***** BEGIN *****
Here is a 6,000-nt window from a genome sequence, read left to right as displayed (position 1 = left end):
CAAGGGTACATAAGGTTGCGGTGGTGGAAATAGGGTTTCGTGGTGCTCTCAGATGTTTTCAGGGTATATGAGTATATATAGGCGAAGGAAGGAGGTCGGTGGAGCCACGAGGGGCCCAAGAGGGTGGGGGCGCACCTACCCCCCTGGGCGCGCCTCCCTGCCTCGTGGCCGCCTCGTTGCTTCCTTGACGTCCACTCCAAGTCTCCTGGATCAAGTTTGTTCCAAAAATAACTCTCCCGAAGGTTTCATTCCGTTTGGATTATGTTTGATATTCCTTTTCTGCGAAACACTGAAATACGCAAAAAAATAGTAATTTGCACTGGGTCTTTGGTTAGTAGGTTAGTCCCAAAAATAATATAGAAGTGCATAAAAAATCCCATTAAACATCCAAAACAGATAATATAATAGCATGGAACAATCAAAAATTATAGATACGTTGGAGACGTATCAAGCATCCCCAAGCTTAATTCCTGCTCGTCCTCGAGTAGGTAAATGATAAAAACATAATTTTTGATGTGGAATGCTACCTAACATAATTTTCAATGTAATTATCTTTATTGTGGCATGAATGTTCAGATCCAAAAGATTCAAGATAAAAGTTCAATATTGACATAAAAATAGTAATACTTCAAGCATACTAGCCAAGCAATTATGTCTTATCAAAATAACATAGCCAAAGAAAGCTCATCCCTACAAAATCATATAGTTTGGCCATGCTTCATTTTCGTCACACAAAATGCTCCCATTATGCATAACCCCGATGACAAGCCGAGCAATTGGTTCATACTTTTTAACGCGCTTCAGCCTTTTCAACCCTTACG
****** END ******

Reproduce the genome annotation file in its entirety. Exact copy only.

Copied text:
Here is a 6,000-nt window from a genome sequence, read left to right as displayed (position 1 = left end):
CAAGGGTACATAAGGTTGCGGTGGTGGAAATAGGGTTTCGTGGTGCTCTCAGATGTTTTCAGGGTATATGAGTATATATAGGCGAAGGAAGGAGGTCGGTGGAGCCACGAGGGGCCCAAGAGGGTGGGGGCGCACCTACCCCCCTGGGCGCGCCTCCCTGCCTCGTGGCCGCCTCGTTGCTTCCTTGACGTCCACTCCAAGTCTCCTGGATCAAGTTTGTTCCAAAAATAACTCTCCCGAAGGTTTCATTCCGTTTGGATTATGTTTGATATTCCTTTTCTGCGAAACACTGAAATACGCAAAAAAATAGTAATTTGCACTGGGTCTTTGGTTAGTAGGTTAGTCCCAAAAATAATATAGAAGTGCATAAAAAATCCCATTAAACATCCAAAACAGATAATATAATAGCATGGAACAATCAAAAATTATAGATACGTTGGAGACGTATCAAGCATCCCCAAGCTTAATTCCTGCTCGTCCTCGAGTAGGTAAATGATAAAAACATAATTTTTGATGTGGAATGCTACCTAACATAATTTTCAATGTAATTATCTTTATTGTGGCATGAATGTTCAGATCCAAAAGATTCAAGATAAAAGTTCAATATTGACATAAAAATAGTAATACTTCAAGCATACTAGCCAAGCAATTATGTCTTATCAAAATAACATAGCCAAAGAAAGCTCATCCCTACAAAATCATATAGTTTGGCCATGCTTCATTTTCGTCACACAAAATGCTCCCATTATGCATAACCCCGATGACAAGCCGAGCAATTGGTTCATACTTTTTAACGCGCTTCAGCCTTTTCAACCCTTACG